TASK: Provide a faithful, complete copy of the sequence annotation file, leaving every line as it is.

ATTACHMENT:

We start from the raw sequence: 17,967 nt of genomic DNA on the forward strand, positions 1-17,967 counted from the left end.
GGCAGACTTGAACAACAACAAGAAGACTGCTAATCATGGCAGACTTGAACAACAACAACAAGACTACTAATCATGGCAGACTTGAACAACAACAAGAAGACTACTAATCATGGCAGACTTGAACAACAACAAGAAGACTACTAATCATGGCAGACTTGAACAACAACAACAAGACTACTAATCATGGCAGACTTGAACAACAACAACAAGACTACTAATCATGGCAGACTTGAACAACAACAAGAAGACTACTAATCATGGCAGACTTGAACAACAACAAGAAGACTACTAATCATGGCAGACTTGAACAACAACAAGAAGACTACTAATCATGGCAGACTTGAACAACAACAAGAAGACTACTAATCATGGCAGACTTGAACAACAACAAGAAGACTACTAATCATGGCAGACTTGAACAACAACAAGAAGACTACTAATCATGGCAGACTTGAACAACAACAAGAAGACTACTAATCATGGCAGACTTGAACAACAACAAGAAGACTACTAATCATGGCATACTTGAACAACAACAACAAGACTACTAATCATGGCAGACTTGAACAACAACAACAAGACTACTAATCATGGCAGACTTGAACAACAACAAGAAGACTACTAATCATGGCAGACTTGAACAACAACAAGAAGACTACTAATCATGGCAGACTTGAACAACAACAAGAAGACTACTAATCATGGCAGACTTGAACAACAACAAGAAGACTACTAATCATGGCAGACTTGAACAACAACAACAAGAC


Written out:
We start from the raw sequence: 17,967 nt of genomic DNA on the forward strand, positions 1-17,967 counted from the left end.
GGCAGACTTGAACAACAACAAGAAGACTGCTAATCATGGCAGACTTGAACAACAACAACAAGACTACTAATCATGGCAGACTTGAACAACAACAAGAAGACTACTAATCATGGCAGACTTGAACAACAACAAGAAGACTACTAATCATGGCAGACTTGAACAACAACAACAAGACTACTAATCATGGCAGACTTGAACAACAACAACAAGACTACTAATCATGGCAGACTTGAACAACAACAAGAAGACTACTAATCATGGCAGACTTGAACAACAACAAGAAGACTACTAATCATGGCAGACTTGAACAACAACAAGAAGACTACTAATCATGGCAGACTTGAACAACAACAAGAAGACTACTAATCATGGCAGACTTGAACAACAACAAGAAGACTACTAATCATGGCAGACTTGAACAACAACAAGAAGACTACTAATCATGGCAGACTTGAACAACAACAAGAAGACTACTAATCATGGCAGACTTGAACAACAACAAGAAGACTACTAATCATGGCATACTTGAACAACAACAACAAGACTACTAATCATGGCAGACTTGAACAACAACAACAAGACTACTAATCATGGCAGACTTGAACAACAACAAGAAGACTACTAATCATGGCAGACTTGAACAACAACAAGAAGACTACTAATCATGGCAGACTTGAACAACAACAAGAAGACTACTAATCATGGCAGACTTGAACAACAACAAGAAGACTACTAATCATGGCAGACTTGAACAACAACAACAAGAC